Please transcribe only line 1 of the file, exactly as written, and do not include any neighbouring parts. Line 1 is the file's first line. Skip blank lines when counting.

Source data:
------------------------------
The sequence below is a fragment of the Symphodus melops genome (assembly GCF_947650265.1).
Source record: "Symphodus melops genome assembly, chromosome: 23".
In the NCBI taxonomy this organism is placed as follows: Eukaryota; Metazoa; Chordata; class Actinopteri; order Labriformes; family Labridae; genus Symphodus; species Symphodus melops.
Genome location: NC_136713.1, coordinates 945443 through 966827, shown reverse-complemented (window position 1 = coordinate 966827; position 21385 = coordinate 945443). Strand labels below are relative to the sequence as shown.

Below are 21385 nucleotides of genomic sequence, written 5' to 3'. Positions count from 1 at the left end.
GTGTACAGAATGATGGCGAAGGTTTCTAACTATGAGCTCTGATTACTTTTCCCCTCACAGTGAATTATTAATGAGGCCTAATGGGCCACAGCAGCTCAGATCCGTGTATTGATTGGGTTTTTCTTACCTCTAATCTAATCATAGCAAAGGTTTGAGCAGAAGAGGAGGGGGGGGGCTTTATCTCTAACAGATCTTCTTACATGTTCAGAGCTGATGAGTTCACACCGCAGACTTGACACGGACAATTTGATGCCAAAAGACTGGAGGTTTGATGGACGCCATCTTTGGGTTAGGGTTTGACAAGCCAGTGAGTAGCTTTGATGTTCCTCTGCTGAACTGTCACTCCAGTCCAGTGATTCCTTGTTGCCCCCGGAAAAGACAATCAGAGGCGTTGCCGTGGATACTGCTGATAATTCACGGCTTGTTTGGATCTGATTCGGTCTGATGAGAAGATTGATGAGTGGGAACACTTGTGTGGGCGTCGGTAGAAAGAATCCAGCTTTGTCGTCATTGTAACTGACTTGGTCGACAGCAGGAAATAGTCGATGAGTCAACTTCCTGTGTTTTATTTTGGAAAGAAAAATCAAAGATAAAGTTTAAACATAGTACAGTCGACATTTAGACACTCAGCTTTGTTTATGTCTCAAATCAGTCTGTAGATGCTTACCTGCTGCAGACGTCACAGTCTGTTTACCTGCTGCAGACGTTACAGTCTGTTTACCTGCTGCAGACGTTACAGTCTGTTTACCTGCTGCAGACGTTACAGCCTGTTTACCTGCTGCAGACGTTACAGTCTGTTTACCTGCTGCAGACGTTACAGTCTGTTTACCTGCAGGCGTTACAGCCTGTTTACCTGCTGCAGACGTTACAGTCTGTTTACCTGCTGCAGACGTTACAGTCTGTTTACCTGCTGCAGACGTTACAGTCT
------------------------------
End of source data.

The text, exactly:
The sequence below is a fragment of the Symphodus melops genome (assembly GCF_947650265.1).